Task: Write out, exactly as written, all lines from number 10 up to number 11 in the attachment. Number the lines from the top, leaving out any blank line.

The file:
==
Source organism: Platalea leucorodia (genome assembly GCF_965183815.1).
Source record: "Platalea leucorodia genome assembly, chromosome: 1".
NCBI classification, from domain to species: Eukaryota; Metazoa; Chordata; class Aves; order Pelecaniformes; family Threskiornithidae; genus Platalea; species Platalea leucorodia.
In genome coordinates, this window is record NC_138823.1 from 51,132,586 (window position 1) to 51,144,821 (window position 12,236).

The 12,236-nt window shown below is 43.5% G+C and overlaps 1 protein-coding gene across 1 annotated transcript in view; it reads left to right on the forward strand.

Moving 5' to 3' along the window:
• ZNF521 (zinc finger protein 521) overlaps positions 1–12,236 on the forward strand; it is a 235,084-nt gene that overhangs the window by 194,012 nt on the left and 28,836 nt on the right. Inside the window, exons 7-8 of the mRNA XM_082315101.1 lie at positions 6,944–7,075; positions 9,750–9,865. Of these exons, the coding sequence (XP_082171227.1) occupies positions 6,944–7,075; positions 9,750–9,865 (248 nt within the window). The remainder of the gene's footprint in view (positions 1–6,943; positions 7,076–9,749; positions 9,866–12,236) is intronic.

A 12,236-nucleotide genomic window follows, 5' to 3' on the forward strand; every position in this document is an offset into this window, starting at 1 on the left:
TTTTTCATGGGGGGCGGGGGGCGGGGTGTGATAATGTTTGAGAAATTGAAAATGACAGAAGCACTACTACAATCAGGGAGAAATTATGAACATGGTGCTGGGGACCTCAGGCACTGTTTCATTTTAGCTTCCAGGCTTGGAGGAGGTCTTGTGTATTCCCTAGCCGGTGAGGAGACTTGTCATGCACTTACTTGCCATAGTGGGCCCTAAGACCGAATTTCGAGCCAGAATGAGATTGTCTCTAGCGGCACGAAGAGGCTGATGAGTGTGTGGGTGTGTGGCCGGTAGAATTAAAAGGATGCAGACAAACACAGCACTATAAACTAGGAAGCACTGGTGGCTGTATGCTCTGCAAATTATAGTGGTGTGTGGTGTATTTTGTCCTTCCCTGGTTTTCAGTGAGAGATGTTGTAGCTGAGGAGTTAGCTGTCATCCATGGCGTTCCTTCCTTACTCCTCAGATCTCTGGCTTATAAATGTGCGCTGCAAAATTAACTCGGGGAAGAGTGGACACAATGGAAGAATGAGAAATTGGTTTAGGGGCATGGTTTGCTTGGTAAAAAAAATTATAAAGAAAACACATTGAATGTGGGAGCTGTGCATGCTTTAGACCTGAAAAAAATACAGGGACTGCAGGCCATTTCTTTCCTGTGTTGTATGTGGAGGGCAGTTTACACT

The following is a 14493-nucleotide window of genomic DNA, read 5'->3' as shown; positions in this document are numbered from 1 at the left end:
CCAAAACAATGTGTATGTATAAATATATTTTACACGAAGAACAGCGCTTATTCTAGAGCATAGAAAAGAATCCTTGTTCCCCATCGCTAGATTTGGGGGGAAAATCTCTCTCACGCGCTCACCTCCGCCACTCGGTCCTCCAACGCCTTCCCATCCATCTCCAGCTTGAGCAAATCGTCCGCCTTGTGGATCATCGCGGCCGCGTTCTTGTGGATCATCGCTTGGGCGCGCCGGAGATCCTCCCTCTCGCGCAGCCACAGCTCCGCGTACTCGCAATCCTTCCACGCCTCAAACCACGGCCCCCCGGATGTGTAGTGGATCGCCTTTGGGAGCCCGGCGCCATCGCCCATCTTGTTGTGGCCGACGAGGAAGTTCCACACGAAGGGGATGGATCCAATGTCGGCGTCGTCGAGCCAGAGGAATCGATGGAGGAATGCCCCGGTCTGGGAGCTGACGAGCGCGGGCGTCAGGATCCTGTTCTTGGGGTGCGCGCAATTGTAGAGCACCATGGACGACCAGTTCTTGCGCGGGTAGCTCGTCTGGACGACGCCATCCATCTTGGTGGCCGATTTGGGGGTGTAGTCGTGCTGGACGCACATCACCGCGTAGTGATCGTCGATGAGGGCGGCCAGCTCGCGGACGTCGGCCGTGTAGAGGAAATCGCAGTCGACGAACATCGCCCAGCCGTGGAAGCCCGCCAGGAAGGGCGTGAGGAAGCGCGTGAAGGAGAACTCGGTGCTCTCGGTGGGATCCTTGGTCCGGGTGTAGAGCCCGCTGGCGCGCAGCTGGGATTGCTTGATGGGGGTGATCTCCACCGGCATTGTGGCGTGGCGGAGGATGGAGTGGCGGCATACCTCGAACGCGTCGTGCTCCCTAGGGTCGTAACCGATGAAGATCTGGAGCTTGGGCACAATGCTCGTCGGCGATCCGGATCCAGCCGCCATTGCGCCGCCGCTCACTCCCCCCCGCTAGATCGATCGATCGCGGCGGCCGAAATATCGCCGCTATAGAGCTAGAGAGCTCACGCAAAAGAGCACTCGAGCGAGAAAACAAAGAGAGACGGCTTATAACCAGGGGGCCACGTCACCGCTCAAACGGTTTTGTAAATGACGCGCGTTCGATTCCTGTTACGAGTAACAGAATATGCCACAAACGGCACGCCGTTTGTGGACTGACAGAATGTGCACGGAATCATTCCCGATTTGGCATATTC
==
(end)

The following is a 14493-nucleotide window of genomic DNA, read 5'->3' as shown; positions in this document are numbered from 1 at the left end:
CCAAAACAATGTGTATGTATAAATATATTTTACACGAAGAACAGCGCTTATTCTAGAGCATAGAAAAGAATCCTTGTTCCCCATCGCTAGATTTGGGGGGAAAATCTCTCTCACGCGCTCACCTCCGCCACTCGGTCCTCCAACGCCTTCCCATCCATCTCCAGCTTGAGCAAATCGTCCGCCTTGTGGATCATCGCGGCCGCGTTCTTGTGGATCATCGCTTGGGCGCGCCGGAGATCCTCCCTCTCGCGCAGCCACAGCTCCGCGTACTCGCAATCCTTCCACGCCTCAAACCACGGCCCCCCGGATGTGTAGTGGATCGCCTTTGGGAGCCCGGCGCCATCGCCCATCTTGTTGTGGCCGACGAGGAAGTTCCACACGAAGGGGATGGATCCAATGTCGGCGTCGTCGAGCCAGAGGAATCGATGGAGGAATGCCCCGGTCTGGGAGCTGACGAGCGCGGGCGTCAGGATCCTGTTCTTGGGGTGCGCGCAATTGTAGAGCACCATGGACGACCAGTTCTTGCGCGGGTAGCTCGTCTGGACGACGCCATCCATCTTGGTGGCCGATTTGGGGGTGTAGTCGTGCTGGACGCACATCACCGCGTAGTGATCGTCGATGAGGGCGGCCAGCTCGCGGACGTCGGCCGTGTAGAGGAAATCGCAGTCGACGAACATCGCCCAGCCGTGGAAGCCCGCCAGGAAGGGCGTGAGGAAGCGCGTGAAGGAGAACTCGGTGCTCTCGGTGGGATCCTTGGTCCGGGTGTAGAGCCCGCTGGCGCGCAGCTGGGATTGCTTGATGGGGGTGATCTCCACCGGCATTGTGGCGTGGCGGAGGATGGAGTGGCGGCATACCTCGAACGCGTCGTGCTCCCTAGGGTCGTAACCGATGAAGATCTGGAGCTTGGGCACAATGCTCGTCGGCGATCCGGATCCAGCCGCCATTGCGCCGCCGCTCACTCCCCCCCGCTAGATCGATCGATCGCGGCGGCCGAAATATCGCCGCTATAGAGCTAGAGAGCTCACGCAAAAGAGCACTCGAGCGAGAAAACAAAGAGAGACGGCTTATAACCAGGGGGCCACGTCACCGCTCAAACGGTTTTGTAAATGACGCGCGTTCGATTCCTGTTACGAGTAACAGAATATGCCACAAACGGCACGCCGTTTGTGGACTGACAGAATGTGCACGGAATCATTCCCGATTTGGCATATTC